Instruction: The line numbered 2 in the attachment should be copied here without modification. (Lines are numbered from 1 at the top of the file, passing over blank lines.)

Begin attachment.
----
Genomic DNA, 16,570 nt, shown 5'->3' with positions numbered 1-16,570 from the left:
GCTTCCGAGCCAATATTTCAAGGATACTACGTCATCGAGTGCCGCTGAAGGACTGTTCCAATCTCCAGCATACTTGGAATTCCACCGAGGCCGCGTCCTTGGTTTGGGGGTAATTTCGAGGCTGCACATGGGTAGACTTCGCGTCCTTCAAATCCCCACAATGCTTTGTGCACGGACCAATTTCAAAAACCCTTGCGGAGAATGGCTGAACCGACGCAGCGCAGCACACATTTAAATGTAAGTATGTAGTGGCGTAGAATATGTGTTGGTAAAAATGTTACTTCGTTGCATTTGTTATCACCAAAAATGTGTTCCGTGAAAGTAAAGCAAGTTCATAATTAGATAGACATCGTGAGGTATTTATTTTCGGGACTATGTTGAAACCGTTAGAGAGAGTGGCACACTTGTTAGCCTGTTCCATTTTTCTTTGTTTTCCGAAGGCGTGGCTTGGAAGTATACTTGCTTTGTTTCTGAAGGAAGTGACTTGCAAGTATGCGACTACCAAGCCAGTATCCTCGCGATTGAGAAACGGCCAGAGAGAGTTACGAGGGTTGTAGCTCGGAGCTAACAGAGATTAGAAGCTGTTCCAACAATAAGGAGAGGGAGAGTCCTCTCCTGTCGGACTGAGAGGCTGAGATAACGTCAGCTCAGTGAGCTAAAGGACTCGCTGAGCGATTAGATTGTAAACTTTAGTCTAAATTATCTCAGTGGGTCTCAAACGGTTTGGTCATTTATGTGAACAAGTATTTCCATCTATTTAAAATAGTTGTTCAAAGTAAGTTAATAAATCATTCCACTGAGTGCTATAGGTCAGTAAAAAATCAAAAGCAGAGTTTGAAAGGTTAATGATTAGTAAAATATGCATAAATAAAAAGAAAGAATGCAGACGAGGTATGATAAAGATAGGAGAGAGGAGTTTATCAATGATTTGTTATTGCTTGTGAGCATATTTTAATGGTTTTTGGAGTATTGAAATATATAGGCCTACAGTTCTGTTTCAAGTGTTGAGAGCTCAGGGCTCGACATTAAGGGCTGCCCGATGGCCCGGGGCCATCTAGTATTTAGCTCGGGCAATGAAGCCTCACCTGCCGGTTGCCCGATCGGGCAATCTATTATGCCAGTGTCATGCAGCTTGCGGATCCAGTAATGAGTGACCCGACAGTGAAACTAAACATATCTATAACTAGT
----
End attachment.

GCTTCCGAGCCAATATTTCAAGGATACTACGTCATCGAGTGCCGCTGAAGGACTGTTCCAATCTCCAGCATACTTGGAATTCCACCGAGGCCGCGTCCTTGGTTTGGGGGTAATTTCGAGGCTGCACATGGGTAGACTTCGCGTCCTTCAAATCCCCACAATGCTTTGTGCACGGACCAATTTCAAAAACCCTTGCGGAGAATGGCTGAACCGACGCAGCGCAGCACACATTTAAATGTAAGTATGTAGTGGCGTAGAATATGTGTTGGTAAAAATGTTACTTCGTTGCATTTGTTATCACCAAAAATGTGTTCCGTGAAAGTAAAGCAAGTTCATAATTAGATAGACATCGTGAGGTATTTATTTTCGGGACTATGTTGAAACCGTTAGAGAGAGTGGCACACTTGTTAGCCTGTTCCATTTTTCTTTGTTTTCCGAAGGCGTGGCTTGGAAGTATACTTGCTTTGTTTCTGAAGGAAGTGACTTGCAAGTATGCGACTACCAAGCCAGTATCCTCGCGATTGAGAAACGGCCAGAGAGAGTTACGAGGGTTGTAGCTCGGAGCTAACAGAGATTAGAAGCTGTTCCAACAATAAGGAGAGGGAGAGTCCTCTCCTGTCGGACTGAGAGGCTGAGATAACGTCAGCTCAGTGAGCTAAAGGACTCGCTGAGCGATTAGATTGTAAACTTTAGTCTAAATTATCTCAGTGGGTCTCAAACGGTTTGGTCATTTATGTGAACAAGTATTTCCATCTATTTAAAATAGTTGTTCAAAGTAAGTTAATAAATCATTCCACTGAGTGCTATAGGTCAGTAAAAAATCAAAAGCAGAGTTTGAAAGGTTAATGATTAGTAAAATATGCATAAATAAAAAGAAAGAATGCAGACGAGGTATGATAAAGATAGGAGAGAGGAGTTTATCAATGATTTGTTATTGCTTGTGAGCATATTTTAATGGTTTTTGGAGTATTGAAATATATAGGCCTACAGTTCTGTTTCAAGTGTTGAGAGCTCAGGGCTCGACATTAAGGGCTGCCCGATGGCCCGGGGCCATCTAGTATTTAGCTCGGGCAATGAAGCCTCACCTGCCGGTTGCCCGATCGGGCAATCTATTATGCCAGTGTCATGCAGCTTGCGGATCCAGTAATGAGTGACCCGACAGTGAAACTAAACATATCTATAACTAGT